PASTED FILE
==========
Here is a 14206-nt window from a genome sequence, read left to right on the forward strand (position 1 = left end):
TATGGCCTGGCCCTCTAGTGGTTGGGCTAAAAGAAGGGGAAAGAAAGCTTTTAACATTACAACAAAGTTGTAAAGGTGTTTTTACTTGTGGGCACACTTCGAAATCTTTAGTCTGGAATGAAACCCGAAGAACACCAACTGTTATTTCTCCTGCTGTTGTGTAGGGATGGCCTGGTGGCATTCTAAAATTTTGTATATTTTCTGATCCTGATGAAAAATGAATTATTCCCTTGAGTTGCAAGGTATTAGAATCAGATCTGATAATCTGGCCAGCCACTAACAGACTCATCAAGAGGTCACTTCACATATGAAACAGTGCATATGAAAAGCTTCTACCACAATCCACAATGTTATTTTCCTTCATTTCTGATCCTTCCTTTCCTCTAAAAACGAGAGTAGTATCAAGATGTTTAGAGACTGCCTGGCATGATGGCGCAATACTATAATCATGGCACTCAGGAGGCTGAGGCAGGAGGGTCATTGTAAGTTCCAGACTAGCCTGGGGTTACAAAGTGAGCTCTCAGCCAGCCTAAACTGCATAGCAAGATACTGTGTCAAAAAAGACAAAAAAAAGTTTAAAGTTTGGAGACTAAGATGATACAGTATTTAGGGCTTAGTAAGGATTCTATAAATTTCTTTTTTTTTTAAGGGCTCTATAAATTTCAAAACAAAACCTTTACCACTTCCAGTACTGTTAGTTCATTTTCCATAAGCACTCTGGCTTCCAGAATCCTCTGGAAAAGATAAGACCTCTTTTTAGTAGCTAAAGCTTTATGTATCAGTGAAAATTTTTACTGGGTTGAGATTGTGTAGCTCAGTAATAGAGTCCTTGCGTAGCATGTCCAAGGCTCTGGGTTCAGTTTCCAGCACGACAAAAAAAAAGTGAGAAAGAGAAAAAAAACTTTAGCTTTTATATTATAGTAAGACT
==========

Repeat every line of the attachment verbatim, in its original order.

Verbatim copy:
Here is a 14206-nt window from a genome sequence, read left to right on the forward strand (position 1 = left end):
TATGGCCTGGCCCTCTAGTGGTTGGGCTAAAAGAAGGGGAAAGAAAGCTTTTAACATTACAACAAAGTTGTAAAGGTGTTTTTACTTGTGGGCACACTTCGAAATCTTTAGTCTGGAATGAAACCCGAAGAACACCAACTGTTATTTCTCCTGCTGTTGTGTAGGGATGGCCTGGTGGCATTCTAAAATTTTGTATATTTTCTGATCCTGATGAAAAATGAATTATTCCCTTGAGTTGCAAGGTATTAGAATCAGATCTGATAATCTGGCCAGCCACTAACAGACTCATCAAGAGGTCACTTCACATATGAAACAGTGCATATGAAAAGCTTCTACCACAATCCACAATGTTATTTTCCTTCATTTCTGATCCTTCCTTTCCTCTAAAAACGAGAGTAGTATCAAGATGTTTAGAGACTGCCTGGCATGATGGCGCAATACTATAATCATGGCACTCAGGAGGCTGAGGCAGGAGGGTCATTGTAAGTTCCAGACTAGCCTGGGGTTACAAAGTGAGCTCTCAGCCAGCCTAAACTGCATAGCAAGATACTGTGTCAAAAAAGACAAAAAAAAGTTTAAAGTTTGGAGACTAAGATGATACAGTATTTAGGGCTTAGTAAGGATTCTATAAATTTCTTTTTTTTTTAAGGGCTCTATAAATTTCAAAACAAAACCTTTACCACTTCCAGTACTGTTAGTTCATTTTCCATAAGCACTCTGGCTTCCAGAATCCTCTGGAAAAGATAAGACCTCTTTTTAGTAGCTAAAGCTTTATGTATCAGTGAAAATTTTTACTGGGTTGAGATTGTGTAGCTCAGTAATAGAGTCCTTGCGTAGCATGTCCAAGGCTCTGGGTTCAGTTTCCAGCACGACAAAAAAAAAGTGAGAAAGAGAAAAAAAACTTTAGCTTTTATATTATAGTAAGACT